Early education books could play an integral role in strengthening children’s perceptions of gender



A new study from Carnegie Mellon University and the University of Wisconsin-Madison found that children’s books can support gender stereotypes. Such information in early childhood books can play an important role in strengthening gender perceptions of young children. The results are available in the December issue of the journal Psychological Science.

“Some of the stereotypes that are explored in the social psychology literature are present in these books, with girls being good at reading and boys being good at math,” said Molly Lewis, a special professor in the social sciences and psychology departments at the College of Humanities. and social sciences Dietrich and lead author of the study.

Lewis discovers that sexual language books are centered around the protagonist of the story. Words related to women, affection, words related to school and communication verbs such as “explained” and “heard”. Meanwhile, words related to men focused more on professions, transport and tools.

“The audience of these books [are] different, “Lewis said.” Girls are more likely to stereotypically read books about girls, and boys are more likely to stereotypically read books about boys. “

Girls are more likely to read books that include female characters than boys. Because of these preferences, children are more likely to learn about their own gender biases than other sexes.

The researchers analyzed 247 books written for children 5 years of age and younger by the Wisconsin Children’s Book Corps. Books with female characters had more sexual language than books with main characters. Researchers attribute this finding to the “male”, who has historically been considered the default gender. Words and phrases coded by women are more out of the norm and more noticeable.

Researchers also compared their findings with adult fiction books and found that children’s books showed more gender stereotypes than fictional books read by adults. In particular, researchers are examining how often women are associated with the good, family, language and the arts, while men are associated with the bad, career and math. Compared to the adult corps, which was quite gender-neutral when it came to associations between gender, language, arts and mathematics, children’s books are much more likely to link women to language and the arts and men to mathematics.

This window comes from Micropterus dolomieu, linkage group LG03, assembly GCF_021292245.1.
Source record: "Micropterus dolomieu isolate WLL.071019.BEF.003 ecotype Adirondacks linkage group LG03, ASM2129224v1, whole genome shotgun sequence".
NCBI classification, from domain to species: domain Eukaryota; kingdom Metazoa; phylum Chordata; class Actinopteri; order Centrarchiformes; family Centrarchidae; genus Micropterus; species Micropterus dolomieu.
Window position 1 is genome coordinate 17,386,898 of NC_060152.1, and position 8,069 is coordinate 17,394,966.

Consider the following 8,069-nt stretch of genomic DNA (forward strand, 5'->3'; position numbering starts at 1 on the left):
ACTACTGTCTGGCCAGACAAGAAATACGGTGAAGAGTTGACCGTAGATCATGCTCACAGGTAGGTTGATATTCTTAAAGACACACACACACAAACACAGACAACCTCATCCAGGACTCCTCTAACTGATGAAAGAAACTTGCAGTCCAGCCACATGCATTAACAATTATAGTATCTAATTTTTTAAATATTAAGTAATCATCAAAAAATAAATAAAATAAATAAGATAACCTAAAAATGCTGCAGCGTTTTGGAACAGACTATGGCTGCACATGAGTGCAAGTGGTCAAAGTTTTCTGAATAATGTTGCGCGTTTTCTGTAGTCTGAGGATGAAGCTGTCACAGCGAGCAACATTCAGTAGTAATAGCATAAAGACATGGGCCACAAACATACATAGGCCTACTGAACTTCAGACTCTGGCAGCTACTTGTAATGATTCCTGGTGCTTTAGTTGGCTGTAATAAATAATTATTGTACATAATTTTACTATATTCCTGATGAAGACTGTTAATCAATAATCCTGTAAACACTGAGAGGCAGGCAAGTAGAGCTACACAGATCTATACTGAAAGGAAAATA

Our data is only part of the story -; so to speak. They are based on the words in children’s books and say nothing about other characteristics that matter: the story, the emotions they evoke, the ways in which books expand children’s knowledge of the world. We do not want to spoil anyone’s memories of “Curious George” or “Amelia Bedelia”. Knowing that stereotypes creep into many books and that children develop beliefs about gender at an early age, we probably want to consider books with that in mind. “

Mark Seidenberg, Professor of Psychology, University of Wisconsin, Madison and author of the study

The study does not directly assess how children perceive gender messages in these books or examines how books affect how readers perceive gender. The study also does not assess other sources of gender stereotypes to which children are exposed.

“There is often a kind of cycle of studying gender stereotypes, with children learning stereotypes at an early age and then perpetuating them as they get older,” Lewis said. “These books can be a means of conveying information about gender. We may need to pay a little attention to what these messages might be and whether they are messages you even want to bring to children.

Lewis and Seidenberg joined Matt Cooper Borkenhagen, Ellen Converse and Gary Lupian of the University of Wisconsin-Madison in a study entitled “What Books Could Young Children Learn About Gender?”

Source:

Carnegie Mellon University



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